Kicking off at 4pm, the show opened with young Sonoma County band Parcivillian mixing a fresh blend of rock and blues with a dash of folk thrown in via their fiddle player. Next up was popular local rockers Kingsborough, who impressed with their tight rhythms and free-wheeling attitudes. Powering through their own high-energy original tunes and dedicated covers of classic party songs alike, Kingsborough really got the party going.
Along with the music, the house show featured a delicious taco truck parked on the curb offering up spicy carnitas tacos and sumptuous chicken burritos. After scarfing down on some of the best Mexican food I’ve ever had, it was time to enjoy the perfectly-pitched sounds of the T Sisters and the grooving beats of Lazyman.
Hailing from Oakland, the three harmonizing T Sisters, Erika and twins Rachel and Chloe, were joined by mandolin master Andrew Allen Fahlander and standup bassist Steve Height and crowded on to the deck for a sonorous mix of traditional gospel folk tunes. Honestly, they didn’t even need the microphones, their vocal power is so great they could have sung to the whole block without any electronic amplification.
By the time the sun set, headlining act Lazyman was ready to rock. Fronted by Sonoma County songwriter Steve Pile, the band capped off the concert with their eclectic rock that’s singularly dedicated to having a good time. With cooling temperatures and gusty winds, Lazyman kept the crowd lively and laid-back all at the same time.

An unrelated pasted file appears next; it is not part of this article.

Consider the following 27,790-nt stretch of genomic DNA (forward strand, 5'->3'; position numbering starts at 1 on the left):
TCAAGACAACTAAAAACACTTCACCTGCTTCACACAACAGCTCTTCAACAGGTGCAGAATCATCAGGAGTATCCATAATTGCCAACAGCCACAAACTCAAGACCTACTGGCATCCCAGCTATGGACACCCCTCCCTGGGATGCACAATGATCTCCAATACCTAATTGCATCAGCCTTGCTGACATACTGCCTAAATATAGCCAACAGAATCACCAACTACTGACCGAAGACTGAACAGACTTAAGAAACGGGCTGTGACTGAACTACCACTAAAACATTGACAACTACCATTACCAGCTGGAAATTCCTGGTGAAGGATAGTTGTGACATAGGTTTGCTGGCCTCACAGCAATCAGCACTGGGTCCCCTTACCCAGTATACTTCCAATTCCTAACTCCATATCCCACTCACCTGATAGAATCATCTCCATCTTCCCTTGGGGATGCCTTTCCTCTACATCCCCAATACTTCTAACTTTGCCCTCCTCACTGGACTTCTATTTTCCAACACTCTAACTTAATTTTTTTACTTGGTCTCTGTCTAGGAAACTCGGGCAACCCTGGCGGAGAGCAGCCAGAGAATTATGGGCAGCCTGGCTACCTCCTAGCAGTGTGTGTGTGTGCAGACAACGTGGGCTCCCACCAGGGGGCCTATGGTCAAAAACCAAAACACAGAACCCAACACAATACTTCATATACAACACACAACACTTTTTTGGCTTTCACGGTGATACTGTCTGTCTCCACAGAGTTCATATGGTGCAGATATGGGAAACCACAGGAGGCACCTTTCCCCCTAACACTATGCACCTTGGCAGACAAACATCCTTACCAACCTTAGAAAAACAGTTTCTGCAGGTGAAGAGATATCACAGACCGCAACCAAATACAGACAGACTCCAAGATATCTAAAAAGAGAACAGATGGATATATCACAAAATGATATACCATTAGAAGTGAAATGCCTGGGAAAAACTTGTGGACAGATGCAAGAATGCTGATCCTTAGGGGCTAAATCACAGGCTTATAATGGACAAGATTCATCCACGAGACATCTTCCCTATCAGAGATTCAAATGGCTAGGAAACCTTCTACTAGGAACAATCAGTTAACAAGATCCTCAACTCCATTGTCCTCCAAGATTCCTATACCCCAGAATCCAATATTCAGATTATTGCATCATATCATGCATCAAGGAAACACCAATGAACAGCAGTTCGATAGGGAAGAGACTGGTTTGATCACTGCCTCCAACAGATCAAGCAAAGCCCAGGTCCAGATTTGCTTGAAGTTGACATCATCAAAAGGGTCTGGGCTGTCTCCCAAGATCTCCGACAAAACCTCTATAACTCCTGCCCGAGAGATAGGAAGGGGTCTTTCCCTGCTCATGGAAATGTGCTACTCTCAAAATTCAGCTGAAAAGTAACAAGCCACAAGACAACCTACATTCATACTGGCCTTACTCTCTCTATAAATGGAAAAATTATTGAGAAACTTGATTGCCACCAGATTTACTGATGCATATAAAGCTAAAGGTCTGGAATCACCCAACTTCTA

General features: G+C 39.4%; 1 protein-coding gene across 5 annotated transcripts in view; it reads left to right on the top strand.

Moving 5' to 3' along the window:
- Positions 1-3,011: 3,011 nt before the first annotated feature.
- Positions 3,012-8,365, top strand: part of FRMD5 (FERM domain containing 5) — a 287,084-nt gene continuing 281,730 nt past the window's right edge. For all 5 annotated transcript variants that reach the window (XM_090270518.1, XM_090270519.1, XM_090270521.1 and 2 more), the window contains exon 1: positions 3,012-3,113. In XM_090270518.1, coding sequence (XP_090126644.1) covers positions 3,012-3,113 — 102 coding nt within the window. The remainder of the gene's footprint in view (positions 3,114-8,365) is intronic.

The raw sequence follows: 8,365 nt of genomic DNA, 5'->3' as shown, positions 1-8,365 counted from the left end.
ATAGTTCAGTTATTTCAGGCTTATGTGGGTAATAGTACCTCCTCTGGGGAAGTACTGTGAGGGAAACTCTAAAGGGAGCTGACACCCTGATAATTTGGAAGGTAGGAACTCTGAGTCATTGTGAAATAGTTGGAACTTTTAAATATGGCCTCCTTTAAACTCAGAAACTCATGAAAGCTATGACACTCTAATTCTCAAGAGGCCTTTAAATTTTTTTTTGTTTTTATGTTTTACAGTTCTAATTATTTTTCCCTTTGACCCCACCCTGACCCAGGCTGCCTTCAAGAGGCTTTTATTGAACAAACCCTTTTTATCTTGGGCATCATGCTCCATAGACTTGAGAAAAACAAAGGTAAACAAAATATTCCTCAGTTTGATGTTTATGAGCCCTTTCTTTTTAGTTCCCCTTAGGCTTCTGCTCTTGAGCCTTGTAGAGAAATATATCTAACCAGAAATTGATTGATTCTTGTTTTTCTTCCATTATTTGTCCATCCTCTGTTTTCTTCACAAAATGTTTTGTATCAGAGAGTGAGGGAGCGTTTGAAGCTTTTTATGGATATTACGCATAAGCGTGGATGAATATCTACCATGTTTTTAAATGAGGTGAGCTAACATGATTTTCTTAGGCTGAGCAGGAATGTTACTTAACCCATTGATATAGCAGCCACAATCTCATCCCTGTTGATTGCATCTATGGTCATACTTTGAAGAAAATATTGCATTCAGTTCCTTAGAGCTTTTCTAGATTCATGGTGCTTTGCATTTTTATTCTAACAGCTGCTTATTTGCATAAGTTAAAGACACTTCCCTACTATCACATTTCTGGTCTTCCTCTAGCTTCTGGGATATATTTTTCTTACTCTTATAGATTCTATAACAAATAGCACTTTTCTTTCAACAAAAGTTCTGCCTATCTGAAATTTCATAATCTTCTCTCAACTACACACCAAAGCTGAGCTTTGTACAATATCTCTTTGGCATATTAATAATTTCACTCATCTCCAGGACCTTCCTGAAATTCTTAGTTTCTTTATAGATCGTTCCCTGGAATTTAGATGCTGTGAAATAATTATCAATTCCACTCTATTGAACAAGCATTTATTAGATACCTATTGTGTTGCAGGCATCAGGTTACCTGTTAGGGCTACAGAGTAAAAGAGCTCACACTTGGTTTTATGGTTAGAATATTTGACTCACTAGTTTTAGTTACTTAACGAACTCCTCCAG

Today the Wells Fargo Center for the Arts in Santa Rosa announced two new exciting shows for September, including the first show to utilize the venue’s new flexible theater space. Last year’s $3.3 million renovation allows main floor seats to be removed, creating an open-floor venue that allows for an increased variety of performances. In this configuration, the venue’s capacity increases from 1,681 to 2,023.
Appearing on Saturday, Sept. 20, is Grammy Award-winning singer and songwriter Colbie Caillat. Then, on Tuesday, Sept. 30, rock band O.A.R. (Of A Revolution) makes their Santa Rosa debut and transforms the theater into the new open-floor design. With an intense and exciting live show, O.A.R. is the perfect act to debut the venue’s new look.
Tickets for Colbie Caillat are $59 and $49 (all seats reserved) and tickets for O.A.R. are $59 in the reserved balcony and $49 for general admission (standing) on the main floor. Tickets for both shows go on sale Friday, July 25 at noon and will be available online at wellsfargocenterarts.org, by calling 707.546.3600, and in person at the box office at 50 Mark West Springs Road in Santa Rosa.
Did your 2014 Coachella Wristband Ticket Box with stop-action video and radio frequency IDs get lost in the mail? Yea, so did mine.